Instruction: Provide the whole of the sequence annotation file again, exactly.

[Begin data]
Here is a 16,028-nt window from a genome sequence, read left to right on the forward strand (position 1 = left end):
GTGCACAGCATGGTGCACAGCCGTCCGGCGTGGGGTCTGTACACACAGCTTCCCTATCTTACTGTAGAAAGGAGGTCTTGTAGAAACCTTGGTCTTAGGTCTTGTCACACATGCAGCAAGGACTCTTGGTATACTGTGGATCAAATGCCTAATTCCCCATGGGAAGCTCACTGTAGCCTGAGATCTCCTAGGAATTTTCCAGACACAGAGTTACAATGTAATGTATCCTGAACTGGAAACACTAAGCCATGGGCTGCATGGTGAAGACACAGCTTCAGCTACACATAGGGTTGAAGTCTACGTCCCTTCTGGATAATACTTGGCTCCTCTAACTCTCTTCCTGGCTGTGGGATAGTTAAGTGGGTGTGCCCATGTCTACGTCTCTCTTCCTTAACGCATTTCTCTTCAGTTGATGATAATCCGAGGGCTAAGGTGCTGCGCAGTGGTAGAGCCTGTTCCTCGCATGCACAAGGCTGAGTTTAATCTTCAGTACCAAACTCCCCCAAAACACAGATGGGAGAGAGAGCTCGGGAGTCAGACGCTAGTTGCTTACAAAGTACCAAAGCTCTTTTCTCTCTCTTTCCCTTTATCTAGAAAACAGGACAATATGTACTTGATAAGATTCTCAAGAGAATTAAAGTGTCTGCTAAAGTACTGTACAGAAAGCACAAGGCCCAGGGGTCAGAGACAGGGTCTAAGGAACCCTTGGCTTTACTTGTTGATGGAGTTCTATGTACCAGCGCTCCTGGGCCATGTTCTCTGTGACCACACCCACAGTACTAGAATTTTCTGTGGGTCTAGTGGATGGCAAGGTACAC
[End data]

Here is a 16,028-nt window from a genome sequence, read left to right on the forward strand (position 1 = left end):
GTGCACAGCATGGTGCACAGCCGTCCGGCGTGGGGTCTGTACACACAGCTTCCCTATCTTACTGTAGAAAGGAGGTCTTGTAGAAACCTTGGTCTTAGGTCTTGTCACACATGCAGCAAGGACTCTTGGTATACTGTGGATCAAATGCCTAATTCCCCATGGGAAGCTCACTGTAGCCTGAGATCTCCTAGGAATTTTCCAGACACAGAGTTACAATGTAATGTATCCTGAACTGGAAACACTAAGCCATGGGCTGCATGGTGAAGACACAGCTTCAGCTACACATAGGGTTGAAGTCTACGTCCCTTCTGGATAATACTTGGCTCCTCTAACTCTCTTCCTGGCTGTGGGATAGTTAAGTGGGTGTGCCCATGTCTACGTCTCTCTTCCTTAACGCATTTCTCTTCAGTTGATGATAATCCGAGGGCTAAGGTGCTGCGCAGTGGTAGAGCCTGTTCCTCGCATGCACAAGGCTGAGTTTAATCTTCAGTACCAAACTCCCCCAAAACACAGATGGGAGAGAGAGCTCGGGAGTCAGACGCTAGTTGCTTACAAAGTACCAAAGCTCTTTTCTCTCTCTTTCCCTTTATCTAGAAAACAGGACAATATGTACTTGATAAGATTCTCAAGAGAATTAAAGTGTCTGCTAAAGTACTGTACAGAAAGCACAAGGCCCAGGGGTCAGAGACAGGGTCTAAGGAACCCTTGGCTTTACTTGTTGATGGAGTTCTATGTACCAGCGCTCCTGGGCCATGTTCTCTGTGACCACACCCACAGTACTAGAATTTTCTGTGGGTCTAGTGGATGGCAAGGTACAC